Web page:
Tuesday, April 19, 2011

Sutra - Marilyn Krysl

Looking back now, I see
I was dispassionate too often,
dismissing the robin as common,
and now can't remember what
robin song sounds like. I hoarded
my days, as though to keep them
safe from depletion, and meantime
I kept busy being lonely. This
took up the bulk of my time,
and I did not speak to strangers
because they might be boring,
and there were those I feared

would ask me for money. I was
clumsy around the confident,
and the well bred, standing on
their parapets, enthralled me,
but when one approached, I
fled. I also feared the street's
down and outs, anxious lest
they look at me closely, and
afraid I would see their misery.

I feared my father who feared
me and did not touch me,
which made me more afraid.
My mother feared him too,
and as I grew to be like him,
she became afraid of me also.
I kept busy avoiding dangers
of many colors, fleeing from
those with whom I had much

in common. Now afternoon,
one chair in the garden. Late
low light, the lilies still open,
sky beyond them preparing
to close for the night. I'd
made money, but had I kissed

a single lily? On the chair's
arm my empty cup. Its curved
lip struck, bright in late light.
I watch that last light going,
leaving behind its brief burning
which will come to nothing.

The lilies still open, waiting.

Let me be that last sliver of light.
Let me be that last gleaming sliver of silver,
there for an instant on the lily's petal,

light speaking in tongues, tongues of flame.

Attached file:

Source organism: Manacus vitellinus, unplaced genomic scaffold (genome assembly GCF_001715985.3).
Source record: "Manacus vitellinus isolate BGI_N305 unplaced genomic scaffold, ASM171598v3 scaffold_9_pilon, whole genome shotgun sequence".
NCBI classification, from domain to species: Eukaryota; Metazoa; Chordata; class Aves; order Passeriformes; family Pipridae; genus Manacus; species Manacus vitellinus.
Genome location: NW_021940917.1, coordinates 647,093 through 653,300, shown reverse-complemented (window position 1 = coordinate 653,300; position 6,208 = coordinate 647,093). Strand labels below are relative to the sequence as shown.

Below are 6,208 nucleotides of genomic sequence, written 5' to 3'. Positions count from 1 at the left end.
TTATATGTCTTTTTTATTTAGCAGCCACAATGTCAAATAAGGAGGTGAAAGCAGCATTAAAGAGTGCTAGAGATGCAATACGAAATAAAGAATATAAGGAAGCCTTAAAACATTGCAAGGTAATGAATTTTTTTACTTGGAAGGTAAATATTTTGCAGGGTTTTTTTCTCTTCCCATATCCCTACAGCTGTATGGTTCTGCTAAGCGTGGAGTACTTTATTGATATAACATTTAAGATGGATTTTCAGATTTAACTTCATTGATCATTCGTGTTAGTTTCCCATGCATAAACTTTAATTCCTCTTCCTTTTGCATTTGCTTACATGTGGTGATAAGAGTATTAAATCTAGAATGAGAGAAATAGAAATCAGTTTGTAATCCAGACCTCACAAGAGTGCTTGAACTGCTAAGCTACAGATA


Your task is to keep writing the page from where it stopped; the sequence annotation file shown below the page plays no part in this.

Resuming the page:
Marilyn Krysl (b.1942) has led a fascinating life, among other things teaching ESL in China. You can read all about her and read more of her remarkable poetry here.


  1. I found this to be a very powerful - and powerfully intimate - poem. She confronts her ghosts in a remarkably direct - and elegant - manner. I felt pulled into the poem, into it's sentiment of solitude and pain. And yet, the last few lines somehow didn't feel as honest to me, or as directly spoken. It was as though, when speaking about redemption, her words failed her. It makes me think this is so because she knows in her bones the pain she writes about, whereas she is speculating about what it would mean to escape that pain. Hence her description of the escape seems hyperbolic and inauthentic, at least to me. Still, a terrific poem.

  2. I agree with you on the last lines. I think one of the problems is that the redemption is stated in generalities, not specifics like the rest of the poem. It seems to me that all writing, but poetry specifically can drift and get sentimental when it relies on generalities. The power of this poem is in how the specific can translate in our own minds into universality. I think it's a paradox that often the general is not felt as universal. Rick